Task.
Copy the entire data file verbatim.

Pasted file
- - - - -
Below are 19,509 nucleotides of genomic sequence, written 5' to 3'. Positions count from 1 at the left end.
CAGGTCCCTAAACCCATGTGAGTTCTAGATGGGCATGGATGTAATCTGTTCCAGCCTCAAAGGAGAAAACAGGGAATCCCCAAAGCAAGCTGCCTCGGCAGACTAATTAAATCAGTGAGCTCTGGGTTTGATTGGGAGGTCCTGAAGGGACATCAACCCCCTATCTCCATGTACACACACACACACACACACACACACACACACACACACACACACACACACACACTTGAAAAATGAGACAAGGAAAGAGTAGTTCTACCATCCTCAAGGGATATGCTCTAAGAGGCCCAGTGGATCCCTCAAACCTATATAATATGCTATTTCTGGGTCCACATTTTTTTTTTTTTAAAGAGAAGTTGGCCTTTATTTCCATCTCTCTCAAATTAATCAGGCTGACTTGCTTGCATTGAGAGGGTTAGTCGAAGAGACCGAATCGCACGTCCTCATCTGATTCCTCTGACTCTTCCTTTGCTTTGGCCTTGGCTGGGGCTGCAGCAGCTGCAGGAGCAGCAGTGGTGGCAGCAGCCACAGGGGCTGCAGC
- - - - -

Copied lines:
Below are 19,509 nucleotides of genomic sequence, written 5' to 3'. Positions count from 1 at the left end.
CAGGTCCCTAAACCCATGTGAGTTCTAGATGGGCATGGATGTAATCTGTTCCAGCCTCAAAGGAGAAAACAGGGAATCCCCAAAGCAAGCTGCCTCGGCAGACTAATTAAATCAGTGAGCTCTGGGTTTGATTGGGAGGTCCTGAAGGGACATCAACCCCCTATCTCCATGTACACACACACACACACACACACACACACACACACACACACACACACACACACACTTGAAAAATGAGACAAGGAAAGAGTAGTTCTACCATCCTCAAGGGATATGCTCTAAGAGGCCCAGTGGATCCCTCAAACCTATATAATATGCTATTTCTGGGTCCACATTTTTTTTTTTTTAAAGAGAAGTTGGCCTTTATTTCCATCTCTCTCAAATTAATCAGGCTGACTTGCTTGCATTGAGAGGGTTAGTCGAAGAGACCGAATCGCACGTCCTCATCTGATTCCTCTGACTCTTCCTTTGCTTTGGCCTTGGCTGGGGCTGCAGCAGCTGCAGGAGCAGCAGTGGTGGCAGCAGCCACAGGGGCTGCAGC